Choosing Burial Gowns For a Funeral

The clothing worn by a loved one at a funeral can have an effect on the way family members view that person, and what they say about him or her. For many people, dressing their dead relatives in clothes that honor their identity and personality is a comforting act of love. While traditional burial attire tends to lean toward formality, the choice of what a person wears after death can vary widely according to cultural norms and personal preferences.

Dressing a loved one for a funeral is not only comforting to the survivors, but also helps those who come to pay their respects. “There is an intimacy in the process of choosing what someone will wear for his or her final resting place and putting it on,” says Basile. “It’s like saying goodbye.”

In addition to a family member’s closet, the deceased can also be dressed in clothing that was purchased specially for this purpose. Many of these garments, which are designed to resemble daywear or evening gowns, are available from funeral homes or online retailers. Others are made for specific events such as a memorial service or a visitation. Some are designed to look more like a shroud, suitable for green funerals or woodland burial grounds.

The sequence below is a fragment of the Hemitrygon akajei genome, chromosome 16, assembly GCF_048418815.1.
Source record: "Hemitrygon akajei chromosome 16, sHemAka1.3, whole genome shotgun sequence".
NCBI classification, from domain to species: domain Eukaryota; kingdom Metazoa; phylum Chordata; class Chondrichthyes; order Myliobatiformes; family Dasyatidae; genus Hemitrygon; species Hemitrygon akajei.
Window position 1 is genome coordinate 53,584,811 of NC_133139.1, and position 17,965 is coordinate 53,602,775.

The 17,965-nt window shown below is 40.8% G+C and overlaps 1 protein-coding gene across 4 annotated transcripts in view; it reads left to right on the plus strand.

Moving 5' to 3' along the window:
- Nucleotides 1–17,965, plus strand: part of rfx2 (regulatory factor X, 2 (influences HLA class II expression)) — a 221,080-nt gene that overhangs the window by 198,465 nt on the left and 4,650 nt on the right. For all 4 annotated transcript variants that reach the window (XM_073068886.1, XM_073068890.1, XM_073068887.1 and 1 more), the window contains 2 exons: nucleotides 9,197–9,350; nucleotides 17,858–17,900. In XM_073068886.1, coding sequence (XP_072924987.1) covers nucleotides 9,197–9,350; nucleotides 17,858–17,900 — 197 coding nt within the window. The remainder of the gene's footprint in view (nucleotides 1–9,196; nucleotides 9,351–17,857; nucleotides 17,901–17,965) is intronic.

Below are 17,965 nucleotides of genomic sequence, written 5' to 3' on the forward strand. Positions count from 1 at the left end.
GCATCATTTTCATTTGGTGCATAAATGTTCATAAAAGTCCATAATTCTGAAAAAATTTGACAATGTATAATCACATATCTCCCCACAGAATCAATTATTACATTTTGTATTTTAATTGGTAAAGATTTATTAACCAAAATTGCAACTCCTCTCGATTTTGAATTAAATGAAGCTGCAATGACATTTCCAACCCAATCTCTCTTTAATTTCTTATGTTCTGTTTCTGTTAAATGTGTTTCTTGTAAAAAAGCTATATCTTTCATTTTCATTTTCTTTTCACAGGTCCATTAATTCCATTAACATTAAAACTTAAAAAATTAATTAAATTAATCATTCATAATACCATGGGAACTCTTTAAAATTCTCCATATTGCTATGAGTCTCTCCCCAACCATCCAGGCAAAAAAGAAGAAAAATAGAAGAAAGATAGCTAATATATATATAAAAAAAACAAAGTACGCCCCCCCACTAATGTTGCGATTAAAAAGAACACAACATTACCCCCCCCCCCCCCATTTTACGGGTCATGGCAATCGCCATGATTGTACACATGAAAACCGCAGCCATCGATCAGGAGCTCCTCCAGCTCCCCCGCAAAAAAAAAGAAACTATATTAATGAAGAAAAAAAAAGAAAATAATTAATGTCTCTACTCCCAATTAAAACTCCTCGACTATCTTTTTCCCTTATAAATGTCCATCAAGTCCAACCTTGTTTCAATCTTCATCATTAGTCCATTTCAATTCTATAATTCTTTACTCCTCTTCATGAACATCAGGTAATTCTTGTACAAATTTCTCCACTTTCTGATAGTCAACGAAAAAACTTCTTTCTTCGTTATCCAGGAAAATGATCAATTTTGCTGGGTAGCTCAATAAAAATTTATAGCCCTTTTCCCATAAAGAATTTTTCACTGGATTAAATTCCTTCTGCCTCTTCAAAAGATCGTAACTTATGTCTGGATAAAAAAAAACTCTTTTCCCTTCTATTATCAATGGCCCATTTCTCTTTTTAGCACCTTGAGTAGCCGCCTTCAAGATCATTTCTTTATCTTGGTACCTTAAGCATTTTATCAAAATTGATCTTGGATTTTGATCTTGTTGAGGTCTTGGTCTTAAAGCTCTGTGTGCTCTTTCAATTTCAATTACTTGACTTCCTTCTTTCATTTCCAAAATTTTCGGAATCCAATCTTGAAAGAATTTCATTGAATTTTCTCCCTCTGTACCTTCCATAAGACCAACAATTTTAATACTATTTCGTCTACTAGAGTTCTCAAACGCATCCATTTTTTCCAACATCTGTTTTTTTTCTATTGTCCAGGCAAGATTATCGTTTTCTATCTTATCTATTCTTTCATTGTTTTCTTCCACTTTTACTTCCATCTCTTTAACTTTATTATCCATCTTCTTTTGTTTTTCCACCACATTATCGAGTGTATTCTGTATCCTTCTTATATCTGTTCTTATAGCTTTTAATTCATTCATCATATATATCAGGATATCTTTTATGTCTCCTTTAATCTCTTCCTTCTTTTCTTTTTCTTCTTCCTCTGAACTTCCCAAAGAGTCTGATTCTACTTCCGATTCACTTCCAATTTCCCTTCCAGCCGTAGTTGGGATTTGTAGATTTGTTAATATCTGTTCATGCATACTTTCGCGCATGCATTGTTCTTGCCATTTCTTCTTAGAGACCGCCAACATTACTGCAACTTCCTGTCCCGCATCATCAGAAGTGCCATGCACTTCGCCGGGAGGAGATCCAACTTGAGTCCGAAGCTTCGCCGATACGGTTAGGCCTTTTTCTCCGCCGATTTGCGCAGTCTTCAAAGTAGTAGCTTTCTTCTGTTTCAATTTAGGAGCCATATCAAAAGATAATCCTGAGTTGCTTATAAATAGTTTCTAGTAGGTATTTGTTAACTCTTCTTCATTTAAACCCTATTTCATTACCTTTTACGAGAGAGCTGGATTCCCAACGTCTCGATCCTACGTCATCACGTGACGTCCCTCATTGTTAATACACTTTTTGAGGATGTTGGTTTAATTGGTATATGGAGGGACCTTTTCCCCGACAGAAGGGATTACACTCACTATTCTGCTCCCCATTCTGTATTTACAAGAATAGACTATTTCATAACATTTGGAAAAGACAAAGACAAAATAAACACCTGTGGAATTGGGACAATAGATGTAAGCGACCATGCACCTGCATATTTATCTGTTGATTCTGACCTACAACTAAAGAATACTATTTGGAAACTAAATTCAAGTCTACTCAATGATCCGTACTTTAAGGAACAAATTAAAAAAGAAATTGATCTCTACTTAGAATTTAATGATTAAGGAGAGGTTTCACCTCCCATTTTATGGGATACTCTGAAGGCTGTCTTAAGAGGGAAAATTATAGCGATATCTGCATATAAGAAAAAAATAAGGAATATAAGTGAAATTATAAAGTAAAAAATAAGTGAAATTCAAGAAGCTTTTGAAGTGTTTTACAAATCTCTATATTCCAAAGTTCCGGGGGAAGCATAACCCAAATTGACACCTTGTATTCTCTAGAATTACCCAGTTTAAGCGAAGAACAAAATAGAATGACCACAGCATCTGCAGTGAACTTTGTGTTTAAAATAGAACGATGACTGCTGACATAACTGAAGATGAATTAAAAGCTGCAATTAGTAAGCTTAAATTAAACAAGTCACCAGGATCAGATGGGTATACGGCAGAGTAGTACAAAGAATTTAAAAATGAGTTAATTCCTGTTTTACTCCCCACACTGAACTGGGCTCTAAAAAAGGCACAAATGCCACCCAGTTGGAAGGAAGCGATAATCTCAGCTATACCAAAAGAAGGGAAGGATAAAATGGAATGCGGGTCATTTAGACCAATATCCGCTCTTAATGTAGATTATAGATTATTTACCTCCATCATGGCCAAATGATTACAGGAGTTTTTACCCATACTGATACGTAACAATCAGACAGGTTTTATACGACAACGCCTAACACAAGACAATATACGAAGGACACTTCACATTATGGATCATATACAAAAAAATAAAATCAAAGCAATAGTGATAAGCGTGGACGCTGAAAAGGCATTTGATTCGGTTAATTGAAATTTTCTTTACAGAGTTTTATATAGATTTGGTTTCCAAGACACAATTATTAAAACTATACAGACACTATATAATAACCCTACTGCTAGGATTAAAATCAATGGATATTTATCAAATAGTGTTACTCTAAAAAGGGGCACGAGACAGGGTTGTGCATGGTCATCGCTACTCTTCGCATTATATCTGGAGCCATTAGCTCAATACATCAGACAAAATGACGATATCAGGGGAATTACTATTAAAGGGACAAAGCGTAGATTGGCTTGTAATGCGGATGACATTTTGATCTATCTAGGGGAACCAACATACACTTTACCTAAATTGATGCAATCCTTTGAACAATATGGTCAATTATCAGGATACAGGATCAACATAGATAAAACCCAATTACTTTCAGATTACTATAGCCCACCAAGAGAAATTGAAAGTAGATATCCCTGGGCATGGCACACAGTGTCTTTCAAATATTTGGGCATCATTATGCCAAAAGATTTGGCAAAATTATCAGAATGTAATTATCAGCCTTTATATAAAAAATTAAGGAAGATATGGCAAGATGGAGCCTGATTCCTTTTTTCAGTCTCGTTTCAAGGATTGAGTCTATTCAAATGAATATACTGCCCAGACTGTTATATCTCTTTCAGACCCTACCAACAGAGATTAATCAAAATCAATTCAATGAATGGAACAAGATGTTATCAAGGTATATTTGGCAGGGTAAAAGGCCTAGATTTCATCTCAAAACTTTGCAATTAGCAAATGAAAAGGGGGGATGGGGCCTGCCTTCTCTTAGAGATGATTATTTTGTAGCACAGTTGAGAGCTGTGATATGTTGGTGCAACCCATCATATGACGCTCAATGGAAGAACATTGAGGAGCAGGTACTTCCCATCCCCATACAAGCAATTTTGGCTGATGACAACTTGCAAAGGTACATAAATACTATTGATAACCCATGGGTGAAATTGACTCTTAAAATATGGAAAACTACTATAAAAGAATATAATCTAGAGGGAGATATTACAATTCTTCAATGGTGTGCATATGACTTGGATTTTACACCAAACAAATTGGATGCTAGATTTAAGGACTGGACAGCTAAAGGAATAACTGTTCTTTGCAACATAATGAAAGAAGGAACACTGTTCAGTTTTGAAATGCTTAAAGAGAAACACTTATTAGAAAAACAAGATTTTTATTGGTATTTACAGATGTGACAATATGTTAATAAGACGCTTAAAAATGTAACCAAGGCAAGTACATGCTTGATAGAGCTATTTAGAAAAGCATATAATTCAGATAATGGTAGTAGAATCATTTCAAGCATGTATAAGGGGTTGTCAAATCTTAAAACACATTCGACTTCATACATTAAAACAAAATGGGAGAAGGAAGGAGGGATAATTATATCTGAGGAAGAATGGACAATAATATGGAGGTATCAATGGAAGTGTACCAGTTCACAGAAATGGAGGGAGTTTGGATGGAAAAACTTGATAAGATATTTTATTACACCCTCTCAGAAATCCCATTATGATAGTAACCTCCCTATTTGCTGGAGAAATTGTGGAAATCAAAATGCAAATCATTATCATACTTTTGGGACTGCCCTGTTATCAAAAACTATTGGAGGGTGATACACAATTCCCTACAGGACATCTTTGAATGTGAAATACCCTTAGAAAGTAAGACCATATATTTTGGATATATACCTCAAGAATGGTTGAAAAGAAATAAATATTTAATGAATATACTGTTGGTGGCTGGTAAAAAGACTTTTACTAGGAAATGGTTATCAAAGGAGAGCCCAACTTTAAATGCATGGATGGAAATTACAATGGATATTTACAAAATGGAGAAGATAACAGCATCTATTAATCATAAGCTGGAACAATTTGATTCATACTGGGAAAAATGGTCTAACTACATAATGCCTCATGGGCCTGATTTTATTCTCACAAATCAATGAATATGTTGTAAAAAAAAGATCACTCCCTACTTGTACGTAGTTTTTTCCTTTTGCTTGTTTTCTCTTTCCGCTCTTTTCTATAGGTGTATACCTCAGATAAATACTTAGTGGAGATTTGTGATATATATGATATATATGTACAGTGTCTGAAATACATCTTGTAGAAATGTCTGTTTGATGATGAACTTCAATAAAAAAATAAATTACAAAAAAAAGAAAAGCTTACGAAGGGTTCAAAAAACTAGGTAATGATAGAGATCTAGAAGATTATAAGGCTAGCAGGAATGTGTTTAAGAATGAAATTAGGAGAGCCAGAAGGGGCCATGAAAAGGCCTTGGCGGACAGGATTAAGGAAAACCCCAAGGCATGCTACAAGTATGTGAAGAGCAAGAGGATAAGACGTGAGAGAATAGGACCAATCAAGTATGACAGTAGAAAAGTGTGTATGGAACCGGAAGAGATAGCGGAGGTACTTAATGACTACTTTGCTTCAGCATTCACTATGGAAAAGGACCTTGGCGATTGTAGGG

A recent innovation in the production of burial clothes has been a process called “digital embalming,” which makes it possible to preserve the body for public viewing with little need for a casket, making these types of garments even more popular. The digital process allows for detailed work in areas such as stitching and embroidery, which adds a sense of elegance and dignity to the outfit.

One of the most difficult decisions for families arranging a funeral is what to wear their deceased relative in when they are being buried or cremated. While there is no legal requirement that a person be dressed for this occasion, the practice can make the final moments of a loved one’s life feel less sterile and clinical.

Although it is possible for anyone to be buried in any clothing, most people choose garments that reflect their lifestyle and religious beliefs. Some common choices for men include suits, dress shirts and ties, while women tend to select dresses or skirts.

In the past, funeral directors sometimes sourced burial garments from local businesses or private suppliers that specialized in lingerie and wedding apparel. More recently, a number of companies have begun producing such clothing themselves. For example, Abigal Press, a New York company that dates back to 1936, offers a variety of different styles and fabric options, including a line of burial gowns.

While most burial gowns are made from white or light-colored fabrics, some designers have also incorporated accent colors and decorative trim to create unique designs that are suitable for any occasion. Another important consideration is the material a gown is made of, as some materials are not appropriate for certain types of funerals or for those who wish to be buried in nature or a woodland burial site.